Writing, Representing, Conversing: MLR5 Co-craft Questions. Use this routine to get students in the mindset of observing objects and to develop descriptive language to distinguish between objects that are circular and those that are not. Begin by showing only the blackline master, and do not present the activity yet. Ask students to jot down possible mathematical questions that could be asked about the images. This invites participation from all students and lowers the pressure for using specific math language yet. After a minute or two of think time, invite students to compare their questions with a partner. Conclude the routine by asking some pairs to share their questions aloud with the class before moving on to the original activity. Design Principle(s): Maximize meta-awareness; Cultivate conversation

### Student Facing

Your teacher will give you some pictures of different objects.

1. How could you sort these pictures into two groups? Be prepared to share your reasoning.
2. Work with your partner to sort the pictures into the categories that your class has agreed on. Pause here so your teacher can review your work.
3. What are some characteristics that all circles have in common?
4. Put the circular objects in order from smallest to largest.
5. Select one of the pictures of a circular object. What are some ways you could measure the actual size of your circle?

### Student Response

For access, consult one of our IM Certified Partners.

### Student Facing

#### Are you ready for more?

On January 3rd, Earth is 147,500,000 kilometers away from the Sun. On July 4th, Earth is 152,500,000 kilometers away from the Sun. The Sun has a radius of about 865,000 kilometers.

Could Earth’s orbit be a circle with some point in the Sun as its center? Explain your reasoning.

### Student Response

For access, consult one of our IM Certified Partners.

### Anticipated Misconceptions

Some students may answer that the basketball is a circle, because the paper can only show a two-dimensional projection of the three-dimensional object. Tell them that a real basketball is a sphere, not a circle. If desired, prompt them to describe what aspect of a basketball is a circle. (The equator.)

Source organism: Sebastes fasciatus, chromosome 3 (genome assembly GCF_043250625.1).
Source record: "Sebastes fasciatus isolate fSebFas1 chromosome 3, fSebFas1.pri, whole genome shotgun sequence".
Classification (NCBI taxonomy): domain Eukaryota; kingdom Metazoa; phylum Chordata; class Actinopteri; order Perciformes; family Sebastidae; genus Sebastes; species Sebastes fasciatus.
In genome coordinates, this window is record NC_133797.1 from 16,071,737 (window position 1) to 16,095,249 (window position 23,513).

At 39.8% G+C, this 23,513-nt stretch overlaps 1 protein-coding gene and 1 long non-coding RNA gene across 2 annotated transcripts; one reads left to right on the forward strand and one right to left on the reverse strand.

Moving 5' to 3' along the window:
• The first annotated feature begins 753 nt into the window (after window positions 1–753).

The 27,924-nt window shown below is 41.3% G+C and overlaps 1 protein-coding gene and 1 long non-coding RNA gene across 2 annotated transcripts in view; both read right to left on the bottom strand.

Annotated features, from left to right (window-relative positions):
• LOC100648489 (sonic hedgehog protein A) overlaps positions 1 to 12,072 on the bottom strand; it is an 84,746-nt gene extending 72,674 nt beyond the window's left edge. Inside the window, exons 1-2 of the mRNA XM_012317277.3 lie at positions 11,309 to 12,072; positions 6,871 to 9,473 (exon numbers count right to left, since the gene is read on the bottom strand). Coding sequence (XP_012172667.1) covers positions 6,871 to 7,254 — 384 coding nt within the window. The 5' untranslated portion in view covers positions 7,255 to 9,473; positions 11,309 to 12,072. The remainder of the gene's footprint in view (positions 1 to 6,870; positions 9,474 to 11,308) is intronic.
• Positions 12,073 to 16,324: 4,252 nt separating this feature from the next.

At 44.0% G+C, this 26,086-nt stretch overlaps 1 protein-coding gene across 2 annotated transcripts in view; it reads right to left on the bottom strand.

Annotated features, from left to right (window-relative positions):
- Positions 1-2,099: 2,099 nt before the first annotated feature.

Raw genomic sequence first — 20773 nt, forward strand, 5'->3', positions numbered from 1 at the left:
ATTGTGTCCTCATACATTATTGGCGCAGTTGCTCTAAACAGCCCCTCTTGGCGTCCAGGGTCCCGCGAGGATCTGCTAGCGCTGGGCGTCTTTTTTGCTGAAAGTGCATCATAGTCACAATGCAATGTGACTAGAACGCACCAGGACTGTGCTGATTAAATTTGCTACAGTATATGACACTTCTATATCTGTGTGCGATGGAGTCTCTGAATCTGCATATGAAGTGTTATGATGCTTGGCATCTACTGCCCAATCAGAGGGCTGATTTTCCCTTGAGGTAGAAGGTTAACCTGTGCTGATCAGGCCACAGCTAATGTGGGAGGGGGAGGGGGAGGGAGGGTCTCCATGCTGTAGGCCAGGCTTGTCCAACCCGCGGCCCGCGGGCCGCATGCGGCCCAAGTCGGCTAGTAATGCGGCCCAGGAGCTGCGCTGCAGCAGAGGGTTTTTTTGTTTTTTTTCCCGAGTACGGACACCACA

Some students may think that the pizza and speedometer are circles, not paying attention to the fact that their circular outlines are not complete.

In the last part of the discussion, after introducing the terms, students may try to identify parts of a circle on the objects that were not circles. For example, they may think that the minute hand on the hexagonal clock represents the radius. Point out that the hand of the clock reaches closer to the midpoint of each edge than it does to each vertex, because the clock is not a circle.

### Activity Synthesis

The goal of this final discussion is to introduce terms that describe measurable aspects of circles. Invite selected students to share their reasoning and estimates about the relative sizes of the circles. Make sure that students articulate which aspect of the objects are circles (for example, the outline of the utility hole cover or the path of the yo-yo trick), since all of the objects are actually three dimensional.

Ask students to defend their order by estimating how big each circle is. Wait for the ambiguity of “what part of the circle are we measuring” to come up, or point out that different students are (likely) using different attributes when discussing the size of the circle. Challenge students to explain themselves with more precision and then introduce the terms diameter, center, radius, and circumference as they relate to the parts being measured.